Puzzle video game
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Puzzle video games are a genre of video games that emphasize puzzle solving. The types of puzzles can test many problem-solving skills including logic, pattern recognition, sequence solving, and word completion. The player may have unlimited time or attempts to solve a puzzle, or there may be simple puzzles made difficult by having to complete them in real-time, as in Tetris.
Definition and gameplayEdit
Puzzle games focus on logical and conceptual challenges, although often the games add time-pressure or other action-elements. Although many action games and adventure games involve puzzles such as obtaining inaccessible objects, a true puzzle game focuses on puzzle solving as the primary gameplay activity. Games usually involve shapes, colors, or symbols, and the player must directly or indirectly manipulate them into a specific pattern.
Rather than presenting a random collection of puzzles to solve, puzzle games typically offer a series of related puzzles that are a variation on a single theme. This theme could involve pattern recognition, logic, or understanding a process. These games usually have a simple set of rules, where players manipulate game pieces on a grid, network or other interaction space. Players must unravel clues in order to achieve some victory condition, which will then allow them to advance to the next level. Completing each puzzle will usually lead to a more difficult challenge, although some games avoid exhausting the player by offering easier levels between more difficult ones.
Types of puzzle gamesEdit
There is a large variety of puzzle games. Some feed to the player a random assortment of blocks or pieces that they must organize in the correct manner, such as Tetris, Klax and Lumines. Others present a preset game board or pieces and challenge the player to solve the puzzle by achieving a goal (Bomberman, The Incredible Machine).
An action puzzle or arcade puzzle requires that the player manipulates game pieces in a real-time environment, often on a single screen and with a time limit, to solve the puzzle or clear the level. This is a broad term that has been used to describe several subsets of puzzle game. Firstly, it includes falling-block puzzles such as Tetris and KLAX. It includes games with characters moving through an environment, controlled either directly (Lode Runner) or indirectly (Lemmings). This can cross-over with other action genres: a platform game which requires a novel mechanic to complete levels might be a "puzzle platformer", such as manipulating time in Braid. Finally, it includes other action games that require timing and accuracy with pattern-matching or logic skills, such as the first-person Portal and The Talos Principle.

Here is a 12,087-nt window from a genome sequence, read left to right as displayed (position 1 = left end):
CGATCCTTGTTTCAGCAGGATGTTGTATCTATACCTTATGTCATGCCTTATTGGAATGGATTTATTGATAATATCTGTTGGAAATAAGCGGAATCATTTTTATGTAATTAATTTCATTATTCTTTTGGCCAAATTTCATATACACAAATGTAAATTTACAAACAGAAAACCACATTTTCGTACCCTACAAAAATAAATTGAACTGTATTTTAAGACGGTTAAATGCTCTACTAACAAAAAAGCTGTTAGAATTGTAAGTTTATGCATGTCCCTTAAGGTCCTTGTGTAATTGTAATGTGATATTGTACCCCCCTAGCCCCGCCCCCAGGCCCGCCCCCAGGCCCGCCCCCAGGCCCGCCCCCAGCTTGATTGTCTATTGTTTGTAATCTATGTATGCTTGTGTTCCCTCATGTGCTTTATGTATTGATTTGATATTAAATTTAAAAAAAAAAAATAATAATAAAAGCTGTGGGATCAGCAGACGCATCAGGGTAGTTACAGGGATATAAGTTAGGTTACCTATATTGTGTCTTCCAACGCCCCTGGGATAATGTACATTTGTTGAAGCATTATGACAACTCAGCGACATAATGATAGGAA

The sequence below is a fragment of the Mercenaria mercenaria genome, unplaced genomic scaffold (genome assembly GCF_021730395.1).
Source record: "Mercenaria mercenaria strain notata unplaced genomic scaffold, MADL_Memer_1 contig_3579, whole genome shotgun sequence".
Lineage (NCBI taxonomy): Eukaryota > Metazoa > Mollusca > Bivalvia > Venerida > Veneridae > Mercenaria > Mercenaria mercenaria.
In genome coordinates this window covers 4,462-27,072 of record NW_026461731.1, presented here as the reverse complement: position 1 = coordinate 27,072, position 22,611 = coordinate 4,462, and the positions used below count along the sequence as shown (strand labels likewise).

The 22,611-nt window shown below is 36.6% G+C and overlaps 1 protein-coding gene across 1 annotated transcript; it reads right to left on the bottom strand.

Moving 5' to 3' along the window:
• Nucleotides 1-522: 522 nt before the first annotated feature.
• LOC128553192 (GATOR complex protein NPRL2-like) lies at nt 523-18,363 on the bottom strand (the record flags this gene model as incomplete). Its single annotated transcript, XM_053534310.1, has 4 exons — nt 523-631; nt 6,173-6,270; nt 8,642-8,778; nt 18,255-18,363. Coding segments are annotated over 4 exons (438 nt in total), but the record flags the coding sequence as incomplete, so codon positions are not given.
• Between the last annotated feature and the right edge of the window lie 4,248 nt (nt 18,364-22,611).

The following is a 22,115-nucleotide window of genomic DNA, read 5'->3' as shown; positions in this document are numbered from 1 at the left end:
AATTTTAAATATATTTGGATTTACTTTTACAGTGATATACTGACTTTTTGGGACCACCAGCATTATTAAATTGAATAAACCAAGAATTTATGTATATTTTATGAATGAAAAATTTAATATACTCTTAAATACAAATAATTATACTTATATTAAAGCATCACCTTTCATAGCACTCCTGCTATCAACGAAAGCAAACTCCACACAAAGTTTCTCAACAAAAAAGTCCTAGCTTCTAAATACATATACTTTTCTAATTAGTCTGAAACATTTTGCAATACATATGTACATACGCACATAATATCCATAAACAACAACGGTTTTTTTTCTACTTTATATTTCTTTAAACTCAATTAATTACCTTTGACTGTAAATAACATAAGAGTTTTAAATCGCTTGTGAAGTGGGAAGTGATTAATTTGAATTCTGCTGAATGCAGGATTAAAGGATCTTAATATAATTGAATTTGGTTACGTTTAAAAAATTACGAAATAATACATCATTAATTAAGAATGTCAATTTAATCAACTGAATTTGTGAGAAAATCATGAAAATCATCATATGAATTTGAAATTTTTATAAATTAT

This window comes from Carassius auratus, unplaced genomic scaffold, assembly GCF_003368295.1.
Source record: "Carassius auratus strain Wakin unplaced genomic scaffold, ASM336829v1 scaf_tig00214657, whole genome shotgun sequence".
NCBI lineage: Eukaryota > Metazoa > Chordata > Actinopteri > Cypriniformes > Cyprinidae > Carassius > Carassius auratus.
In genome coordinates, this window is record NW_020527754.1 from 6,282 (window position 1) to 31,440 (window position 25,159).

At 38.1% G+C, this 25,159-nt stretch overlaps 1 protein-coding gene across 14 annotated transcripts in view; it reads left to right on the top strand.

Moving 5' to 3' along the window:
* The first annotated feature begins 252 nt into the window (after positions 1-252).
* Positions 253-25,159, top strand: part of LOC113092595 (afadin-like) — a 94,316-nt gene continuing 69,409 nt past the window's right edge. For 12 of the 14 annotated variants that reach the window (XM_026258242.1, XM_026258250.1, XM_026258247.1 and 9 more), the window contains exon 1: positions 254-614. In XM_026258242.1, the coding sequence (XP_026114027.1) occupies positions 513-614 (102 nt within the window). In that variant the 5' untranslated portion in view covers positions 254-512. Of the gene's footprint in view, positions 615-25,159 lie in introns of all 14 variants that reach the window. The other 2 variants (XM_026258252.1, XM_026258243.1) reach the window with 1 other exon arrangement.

Hidden object gameEdit
A hidden object game (sometimes called hidden picture) is a genre of puzzle video game in which the player must find items from a list that are hidden within a picture. Hidden object games are a popular trend in casual gaming, and are comparatively inexpensive to buy. Time-limited trial versions of these games are usually available for download.
An early hidden object game was Alice: An Interactive Museum. Computer Gaming World reported in 1993 that "one disadvantage of searching through screen after screen for 'switches' is that after a while one develops a case of 'clickitus' of the fingers as one repeatedly punches that mouse button like a chicken pecking at a farmyard". Other early incarnations are the video game adaptations of the I Spy books published by Scholastic Corporation since 1997.
Publishers of hidden object games include Sandlot Games, Big Fish Games, Awem Studio, SpinTop Games, and Codeminion. Examples of hidden object game series include Awakening, Antique Road Trip (both by Boomzap Entertainment), Dream Chronicles (PlayFirst), Mortimer Beckett (RealArcade/GameHouse), Mystery Trackers (by Elephant games), Hidden Expedition and Mystery Case Files (both by Big Fish Games).
Reveal the picture gameEdit
A reveal the picture game is a type of puzzle game that features piece-by-piece revealing of a photo or picture.